In scenarios where a Medicare enrollee remains in-network for healthcare and no off-formulary medications are taken, it is difficult to imagine a situation where a $0 premium Medicare Advantage plan is not less expensive than Original Medicare with a prescription drug plan. Moreover, unlike Original Medicare, Medicare Advantage includes an annual limit on out-of-pocket costs for covered medical services that protects its enrollees. Additionally, many Medicare Advantage plans include coverage for health benefits not covered by Original Medicare (e.g. vision care or hearing aids). Future decisions on government funding for the Medicare Advantage program may affect enrollee costs in the future but, at present, it is difficult to predict those changes.

In scenarios where a Medicare enrollee remains in-network for healthcare and no off-formulary medications are taken, it is difficult to imagine a situation where a $0 premium Medicare Advantage plan is not less expensive than Original Medicare with a prescription drug plan. Moreover, unlike Original Medicare, Medicare Advantage includes an annual limit on out-of-pocket costs for covered medical services that protects its enrollees. Additionally, many Medicare Advantage plans include coverage for health benefits not covered by Original Medicare (e.g. vision care or hearing aids). Future decisions on government funding for the Medicare Advantage program may affect enrollee costs in the future but, at present, it is difficult to predict those changes.

Original Medicare has an advantage over Medicare Advantage with respect to its relative lack of network restrictions. This gives Original Medicare an advantage in many rural areas as well as for individuals whose medical conditions require a particular doctor or hospital outside the networks of local Medicare Advantage plans. The benefits associated with little network restrictions holds true for Medigap Plan F.14 Additionally, Plan F’s protection against medical (not drug) out-of-pocket costs is superior to Medicare Advantage but that protection comes with a heavy premium burden that may not be sustainable for an elderly person long-term if they live on a fixed income with limited savings. Moreover, for HealthPocket’s profile of a typical Medicare enrollee, Medigap Plan F’s medical out-of-pocket savings were inadequate to offset the premium expenses associated with this option resulting in Medicare Advantage being 45% less expensive annually. The gap between Medicare Advantage and Medigap would have been even larger if HealthPocket had used the average premium weighted by enrollment for Plan F, which was $171 in 2010.15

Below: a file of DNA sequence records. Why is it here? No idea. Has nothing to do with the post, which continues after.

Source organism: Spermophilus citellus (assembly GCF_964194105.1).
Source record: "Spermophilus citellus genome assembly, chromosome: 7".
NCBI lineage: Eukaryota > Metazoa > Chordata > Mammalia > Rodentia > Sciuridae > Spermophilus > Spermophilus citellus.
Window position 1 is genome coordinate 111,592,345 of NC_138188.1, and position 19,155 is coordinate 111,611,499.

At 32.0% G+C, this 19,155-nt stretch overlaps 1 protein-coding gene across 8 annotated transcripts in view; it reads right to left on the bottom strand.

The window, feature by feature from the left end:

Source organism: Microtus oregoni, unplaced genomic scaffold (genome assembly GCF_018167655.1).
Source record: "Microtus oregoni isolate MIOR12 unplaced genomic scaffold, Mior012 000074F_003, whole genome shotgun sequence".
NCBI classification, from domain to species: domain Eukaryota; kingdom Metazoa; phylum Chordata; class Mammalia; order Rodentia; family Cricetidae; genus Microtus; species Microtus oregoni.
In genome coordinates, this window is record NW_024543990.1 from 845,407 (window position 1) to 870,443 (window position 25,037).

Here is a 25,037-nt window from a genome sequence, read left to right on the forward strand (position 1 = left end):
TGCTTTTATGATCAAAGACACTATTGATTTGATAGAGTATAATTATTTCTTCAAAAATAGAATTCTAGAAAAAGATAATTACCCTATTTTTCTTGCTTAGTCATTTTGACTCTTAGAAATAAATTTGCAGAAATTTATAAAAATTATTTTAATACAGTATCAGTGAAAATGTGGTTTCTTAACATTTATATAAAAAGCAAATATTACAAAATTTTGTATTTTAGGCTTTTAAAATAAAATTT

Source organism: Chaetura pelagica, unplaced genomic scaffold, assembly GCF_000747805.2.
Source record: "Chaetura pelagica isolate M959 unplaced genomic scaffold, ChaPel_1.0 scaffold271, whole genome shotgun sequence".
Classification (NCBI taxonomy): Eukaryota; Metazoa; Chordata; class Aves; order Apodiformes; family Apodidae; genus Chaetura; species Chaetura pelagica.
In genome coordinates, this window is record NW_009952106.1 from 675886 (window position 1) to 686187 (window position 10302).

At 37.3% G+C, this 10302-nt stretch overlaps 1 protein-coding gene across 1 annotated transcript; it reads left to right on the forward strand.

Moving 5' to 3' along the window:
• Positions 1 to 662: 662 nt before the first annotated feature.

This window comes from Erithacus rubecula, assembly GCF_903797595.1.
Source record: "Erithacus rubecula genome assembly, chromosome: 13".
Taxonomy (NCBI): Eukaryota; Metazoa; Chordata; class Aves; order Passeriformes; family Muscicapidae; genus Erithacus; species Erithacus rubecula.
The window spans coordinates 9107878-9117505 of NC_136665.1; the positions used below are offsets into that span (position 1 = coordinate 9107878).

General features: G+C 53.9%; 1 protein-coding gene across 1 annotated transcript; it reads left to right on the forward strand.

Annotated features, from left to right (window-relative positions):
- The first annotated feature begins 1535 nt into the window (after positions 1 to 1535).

Medicare decisions are not easy and are closely tied to individual health circumstances as well as local healthcare providers. Before enrolling in a private Medicare insurance plan, whether Medicare Advantage, Medigap, or a prescription drug plan, people should confirm:

  • Their medications are covered
  • Their preferred pharmacy is in-network
  • Their doctor, specialists, and hospital are in-network

Failure to confirm the above items can result in exceedingly high out-of-pocket expenses regardless of the money spent on insurance premiums.

METHODOLOGY

Annual costs for three combinations of Medicare plans were estimated for a 65- year-old making six office visits and purchasing twelve one-month prescriptions of three drugs. 62% of office visits in 2010 by people aged 65 and over were specialist visits and 38% were primary care visits.16 Therefore the cost estimates used four specialist visits and two primary care visits.

Costs at CVS Pharmacy were quoted from goodrx.com on March 21, 2014 for 30 tablets of 20 mg Crestor, 30 tablets of 80 mg Furosemide, and 30 tablets of 100 mg Metoprolol tartrate for the following zip codes: 30377 (Atlanta), 28217 (Charlotte), 60646 (Chicago), 77002 (Houston), 10007 (New York), 85033 (Phoenix), 97201 (Portland), 98122 (Seattle).